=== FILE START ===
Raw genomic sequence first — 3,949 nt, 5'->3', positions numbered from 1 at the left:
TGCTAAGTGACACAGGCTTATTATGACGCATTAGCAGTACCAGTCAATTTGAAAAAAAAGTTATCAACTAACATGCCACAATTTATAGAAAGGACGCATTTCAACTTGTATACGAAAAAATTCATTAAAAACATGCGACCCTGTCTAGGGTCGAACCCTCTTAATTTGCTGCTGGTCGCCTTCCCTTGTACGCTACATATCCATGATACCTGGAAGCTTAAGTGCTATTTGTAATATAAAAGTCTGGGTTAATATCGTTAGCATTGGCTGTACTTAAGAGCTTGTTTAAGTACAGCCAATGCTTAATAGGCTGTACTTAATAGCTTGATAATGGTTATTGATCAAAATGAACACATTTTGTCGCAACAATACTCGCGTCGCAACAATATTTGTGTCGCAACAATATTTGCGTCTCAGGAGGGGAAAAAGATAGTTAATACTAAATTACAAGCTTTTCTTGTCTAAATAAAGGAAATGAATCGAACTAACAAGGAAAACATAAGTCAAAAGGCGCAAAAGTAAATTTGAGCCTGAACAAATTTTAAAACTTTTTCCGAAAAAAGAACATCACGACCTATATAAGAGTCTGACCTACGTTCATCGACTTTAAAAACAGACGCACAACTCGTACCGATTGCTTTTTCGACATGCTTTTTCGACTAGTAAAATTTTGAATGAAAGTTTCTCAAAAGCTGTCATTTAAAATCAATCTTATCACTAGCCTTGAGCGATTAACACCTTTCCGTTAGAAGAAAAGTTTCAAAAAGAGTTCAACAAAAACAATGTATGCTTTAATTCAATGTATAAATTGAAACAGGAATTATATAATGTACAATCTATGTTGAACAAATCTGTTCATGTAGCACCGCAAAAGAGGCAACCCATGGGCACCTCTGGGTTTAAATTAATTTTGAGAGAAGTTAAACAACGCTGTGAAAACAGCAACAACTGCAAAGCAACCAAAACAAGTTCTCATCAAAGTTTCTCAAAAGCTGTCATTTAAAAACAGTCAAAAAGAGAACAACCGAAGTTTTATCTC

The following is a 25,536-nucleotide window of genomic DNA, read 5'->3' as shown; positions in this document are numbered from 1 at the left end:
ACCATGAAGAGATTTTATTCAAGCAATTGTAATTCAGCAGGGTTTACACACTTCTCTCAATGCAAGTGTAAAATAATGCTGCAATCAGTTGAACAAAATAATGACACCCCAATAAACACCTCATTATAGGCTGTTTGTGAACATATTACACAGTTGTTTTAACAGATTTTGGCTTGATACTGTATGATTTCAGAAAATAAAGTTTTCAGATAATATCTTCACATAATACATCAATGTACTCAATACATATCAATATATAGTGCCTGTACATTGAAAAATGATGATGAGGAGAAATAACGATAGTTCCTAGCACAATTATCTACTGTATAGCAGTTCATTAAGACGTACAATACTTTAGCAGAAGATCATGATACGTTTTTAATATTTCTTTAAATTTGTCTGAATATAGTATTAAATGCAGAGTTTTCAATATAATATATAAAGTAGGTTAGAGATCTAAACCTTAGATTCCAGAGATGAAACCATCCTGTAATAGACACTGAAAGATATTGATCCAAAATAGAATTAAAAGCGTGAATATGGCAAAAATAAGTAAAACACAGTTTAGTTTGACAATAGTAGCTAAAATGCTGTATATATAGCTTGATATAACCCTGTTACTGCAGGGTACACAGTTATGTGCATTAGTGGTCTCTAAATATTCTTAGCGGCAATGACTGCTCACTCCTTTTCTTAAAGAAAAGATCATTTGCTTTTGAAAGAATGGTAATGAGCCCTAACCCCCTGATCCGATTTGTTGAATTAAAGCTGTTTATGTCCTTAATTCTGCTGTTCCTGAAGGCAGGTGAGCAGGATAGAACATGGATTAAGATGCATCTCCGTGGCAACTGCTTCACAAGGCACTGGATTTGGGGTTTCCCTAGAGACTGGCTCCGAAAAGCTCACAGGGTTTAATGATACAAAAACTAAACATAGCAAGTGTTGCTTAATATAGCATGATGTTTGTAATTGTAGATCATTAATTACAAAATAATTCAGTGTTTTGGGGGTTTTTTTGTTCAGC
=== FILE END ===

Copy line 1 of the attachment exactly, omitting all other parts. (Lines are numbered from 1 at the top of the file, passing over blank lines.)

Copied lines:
Raw genomic sequence first — 3,949 nt, 5'->3', positions numbered from 1 at the left: